A note to the reader: For explanation on how to set up the lab environment see the "Introduction" section of the post.
If you're looking for a specific phase:
Ok, let’s get right to it and dig into the
So, what have we got here? First things first, we can see from the call to
<phase_5+23> and subsequent jump equal statement our string should be six characters long.
Next, as we scan through each operation, we see that a register is being incremented at
<phase_5+57>, followed by a jump-less-than statement right afterwards that takes us back up to
<phase_5+43>. Remember this structure from Phase 2? A loop is occurring. And, as you can see at
<phase_5+58> structure, the loop iterates 6 times. Given that our string is 6 characters long, it makes sense to assume that the function is iterating over each character in the loop and presumably doing something to them.
Finally, we can see down at the bottom of the function that
<strings_not_equal> is being called after the contents of
%eax and the fixed address
0x804980b have been pushed onto the stack. This looks just like phase 1. The code is comparing the string (presumably our input) stored in
%eax to a fixed string stored at
So, what do we know about phase 5 so far?
- our input has to be a string of 6 characters
- the function accepts this 6 character string and loops over each character in it
- the result of the loop is compared to a fixed string, and if they’re equal, the bomb doesn’t explode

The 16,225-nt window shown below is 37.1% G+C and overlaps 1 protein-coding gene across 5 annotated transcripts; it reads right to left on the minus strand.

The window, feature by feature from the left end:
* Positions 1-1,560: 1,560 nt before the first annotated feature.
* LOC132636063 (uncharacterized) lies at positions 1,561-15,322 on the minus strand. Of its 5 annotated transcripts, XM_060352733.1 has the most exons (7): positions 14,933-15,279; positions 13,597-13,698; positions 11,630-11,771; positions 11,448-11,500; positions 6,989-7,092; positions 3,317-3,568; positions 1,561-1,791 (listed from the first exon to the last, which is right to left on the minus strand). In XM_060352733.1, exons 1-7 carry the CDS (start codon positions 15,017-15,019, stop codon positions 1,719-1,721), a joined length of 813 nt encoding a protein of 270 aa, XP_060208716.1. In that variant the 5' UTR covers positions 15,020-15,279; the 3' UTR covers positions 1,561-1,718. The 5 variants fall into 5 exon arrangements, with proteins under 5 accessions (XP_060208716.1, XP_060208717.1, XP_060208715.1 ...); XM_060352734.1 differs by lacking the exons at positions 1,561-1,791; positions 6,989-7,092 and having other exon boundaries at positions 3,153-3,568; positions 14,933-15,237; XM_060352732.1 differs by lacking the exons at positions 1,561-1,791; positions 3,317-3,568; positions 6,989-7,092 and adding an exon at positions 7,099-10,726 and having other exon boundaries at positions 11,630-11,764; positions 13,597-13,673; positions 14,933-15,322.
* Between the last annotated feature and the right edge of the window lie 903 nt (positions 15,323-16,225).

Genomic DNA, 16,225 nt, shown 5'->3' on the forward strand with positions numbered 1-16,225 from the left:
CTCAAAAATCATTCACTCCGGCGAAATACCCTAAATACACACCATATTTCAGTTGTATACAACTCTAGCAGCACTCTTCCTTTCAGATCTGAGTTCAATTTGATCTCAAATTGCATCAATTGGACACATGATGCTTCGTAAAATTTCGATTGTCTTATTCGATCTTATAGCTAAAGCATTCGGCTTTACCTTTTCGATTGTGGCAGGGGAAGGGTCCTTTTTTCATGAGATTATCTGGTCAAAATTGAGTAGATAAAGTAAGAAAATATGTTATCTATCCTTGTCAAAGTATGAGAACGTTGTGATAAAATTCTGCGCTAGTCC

As a next step, let’s input the test string “abcdef” and take a look at what the loop does to it. Then, we can take a look at the fixed value we’re supposed to match and go from there:
Woah. “srveaw” is pretty far off from “abcdef”. On the bright side, at least now we know that our string should come out of the loop as “giants”. Given this info, it looks as though the loop is implementing a cypher. From here, we have two ways to solve this phase, a dumb way and a smart way. The dumb way is to simply input all characters from a-z into the cypher and create a mapping table. From this mapping table, we can figure out the un-cyphered version of “giants”. This works just fine, and I invite you to try it.
The smart way of solving this phase is by actually figuring out the cypher. Once we understand how it works, we can reverse engineer “giants” into its pre-cypher form without having to waste time doing trial and error.
I don’t want to go through either solution all the way here, since the first one is a no-brainer and the second one is a little complicated. In order to solve the cypher, take a look at
%esi and you’ll find an array of characters stored there, where each character has an index. Essentially what is happening is, each character from our string is ANDed with 0xf, and the result is used to get the character with the corresponding index from the array. If you solve the phase this way, you’ll actually notice that there is more than one correct solution.
Either way, eventually you’ll find that the pre-cyphered version of “giants” is actually “opekmq”.
On to the last phase!